Curbed Chicago shines the spotlight on the architect of iconic Wrigley Field (home of the Second City's lovable losers, the Cubs). He apparently was a draftsman with Louis Sullivan working alongside Frank Lloyd Wright before moving on to designing ballparks. Read more here.
Image via Curbed Chicago
Curbed.com recently featured the true story behind the iconic "butterfly roof" seen on so many Palm Springs houses. Architect William Krisel has frequently been attributed as the originator of the "V" shaped roof design, but as Krisel himself states it was actually Swiss-French architect Le Corbusier who originated the concept. Read more here.
Image credit Elizabeth Daniels
The Buffalo News reports that James T. Sandoro, founder of the Buffalo Transportation Pierce-Arrow Museum, has been awarded the Lee Iacocca Award for his life's work dedicated to vintage automobiles. Sandoro recently expanded the museum in Buffalo to include a replica of one of Frank Lloyd Wright's automobile filling station designs. Read more here.
Image credit: John Hickey/The Buffalo News
Mark H. sends word and a link to the news that the first model of Taliesin West made entirely of LEGOs will be unveiled at the real Taliesin West in Scottsdale, AZ on January 8, 2015. LEGO Architecture guru, Adam Reed Tucker, spent 40 hours researching the project, 120 hours designing the LEGO model, and 260 hours constructing the final 4' x 8' model. As soon as we have photos, we'll be sure to share. More here.
Image via Wikipedia
Mark H. sends a link to a New York Times article highlighting Phoenix's historic preservation officer, Michelle Dodds, and her efforts to save Phoenix's historic architecture, which she has outlined in a plan called PreserveHistoricPHX that will be presented to the Phoenix City Council next month. Read more about it here.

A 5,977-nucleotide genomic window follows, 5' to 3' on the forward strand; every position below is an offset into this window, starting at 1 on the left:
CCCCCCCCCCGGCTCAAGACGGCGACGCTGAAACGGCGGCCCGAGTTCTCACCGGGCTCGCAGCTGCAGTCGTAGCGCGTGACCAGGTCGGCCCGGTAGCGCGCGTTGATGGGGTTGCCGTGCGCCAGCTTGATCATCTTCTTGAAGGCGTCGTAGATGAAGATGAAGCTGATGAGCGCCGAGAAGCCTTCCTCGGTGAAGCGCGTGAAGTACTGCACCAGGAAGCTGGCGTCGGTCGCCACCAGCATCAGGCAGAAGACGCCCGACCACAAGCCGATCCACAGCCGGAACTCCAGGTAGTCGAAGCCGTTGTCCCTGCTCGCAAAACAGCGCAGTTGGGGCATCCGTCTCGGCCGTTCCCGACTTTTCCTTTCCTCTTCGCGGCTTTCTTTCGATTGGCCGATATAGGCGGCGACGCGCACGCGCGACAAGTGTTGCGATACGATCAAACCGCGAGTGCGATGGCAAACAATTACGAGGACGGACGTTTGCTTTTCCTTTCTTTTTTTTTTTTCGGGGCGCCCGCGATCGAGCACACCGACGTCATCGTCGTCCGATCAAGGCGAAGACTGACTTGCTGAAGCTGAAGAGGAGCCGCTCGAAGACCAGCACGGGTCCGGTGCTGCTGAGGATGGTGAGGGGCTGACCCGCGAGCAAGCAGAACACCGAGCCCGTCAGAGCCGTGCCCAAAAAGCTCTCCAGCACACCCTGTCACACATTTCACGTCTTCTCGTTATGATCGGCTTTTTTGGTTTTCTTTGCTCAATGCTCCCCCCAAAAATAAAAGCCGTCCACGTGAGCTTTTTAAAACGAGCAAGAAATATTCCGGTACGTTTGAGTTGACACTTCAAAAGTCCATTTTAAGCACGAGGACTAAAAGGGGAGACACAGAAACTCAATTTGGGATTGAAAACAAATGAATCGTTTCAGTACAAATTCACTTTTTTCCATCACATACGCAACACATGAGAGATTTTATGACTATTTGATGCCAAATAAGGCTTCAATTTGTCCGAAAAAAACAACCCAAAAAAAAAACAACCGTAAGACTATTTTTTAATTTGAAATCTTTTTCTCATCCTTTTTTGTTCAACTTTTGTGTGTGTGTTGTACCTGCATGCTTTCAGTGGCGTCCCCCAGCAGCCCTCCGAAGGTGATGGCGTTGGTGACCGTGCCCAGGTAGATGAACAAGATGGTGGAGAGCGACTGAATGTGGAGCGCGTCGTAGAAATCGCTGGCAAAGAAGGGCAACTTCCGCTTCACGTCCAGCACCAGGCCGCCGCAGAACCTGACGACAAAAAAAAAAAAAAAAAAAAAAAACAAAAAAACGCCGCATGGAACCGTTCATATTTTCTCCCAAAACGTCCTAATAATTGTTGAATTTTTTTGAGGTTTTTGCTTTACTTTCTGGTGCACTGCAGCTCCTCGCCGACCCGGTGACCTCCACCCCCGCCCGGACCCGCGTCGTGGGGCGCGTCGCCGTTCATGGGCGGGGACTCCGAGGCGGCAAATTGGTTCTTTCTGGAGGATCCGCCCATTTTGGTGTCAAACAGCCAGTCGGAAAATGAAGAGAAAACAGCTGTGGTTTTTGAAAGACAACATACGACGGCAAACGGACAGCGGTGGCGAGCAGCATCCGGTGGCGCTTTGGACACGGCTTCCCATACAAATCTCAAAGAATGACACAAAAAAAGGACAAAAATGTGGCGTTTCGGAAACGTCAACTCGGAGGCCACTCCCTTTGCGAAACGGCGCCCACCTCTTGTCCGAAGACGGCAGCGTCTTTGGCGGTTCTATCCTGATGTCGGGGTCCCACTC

Image credit Jarod Opperman for The New York Times
Here's a link to an article on the house that architect Lawrence A. Fournier designed and built in 1910 that melds Arts and Crafts with Prairie elements and became one of the first homes built in North Minneapolis. Read more here.
Image via Wikipedia
The current owner of the David & Gladys Wright House in Phoenix, AZ saved the day when he purchased the home from developers who were eager to demolish it. His plans since have involved much needed restoration work and preparing the grounds for a grander use as a public site. Unfortunately, this has some of the neighbors up in arms and vowing to fight the zoning changes. Read more about it and watch a video here.
Image via Scott Jarson/azarchitecture.com
The New York Times reports that the Frank Lloyd Wright School of Architecture in will attempt to raise $2 million before the end of 2015 to secure its long-term future as an independent organization, apart from the Frank Lloyd Wright Foundation. This comes after the public kerfuffle over the school's loss of accreditation in 2017 and path towards dissolution. Read more about it here.
Image via usatoday.com
The Charleston Gazette reports that the silver lining to the vandalism of the intriguing "Top-O-Rock" house (designed by architect Henry Elden in 1968) is a renewed interest in capturing the oral history on the home and its architect and sparking a design competition that envisions the future use of for the house and its property in West Virginia. Read more about it here.
Image via Rachel Molenda/The Charleston Gazette
Chicagobusiness.com features an article on architect Chris Enck's recent purchase and subsequent moving of the 1928 a John S. Van Bergen-designed Irving Residence—formally of Wilmette, IL. The action saved the home from demolition and the move will allow another town to benefit from having an important work of Prairie architecture added to it. Read more about it here.
Image via chicagobusiness.com
The Frank Lloyd Wright-designed Walker House in Carmel, CA has a new neighbor: An attractive new public restroom that strives to be aesthetically suitable for its seaside location and architectural cousin. Read more here.
Image credit: Nic Coury
Andrew B. sends a link to an article in The New York Times about a historian who has uncovered the remains of an Arts & Crafts era Rookwood tile covered balcony boutique and stairway in Lord & Taylor’s Manhattan flagship store. Read more about it here.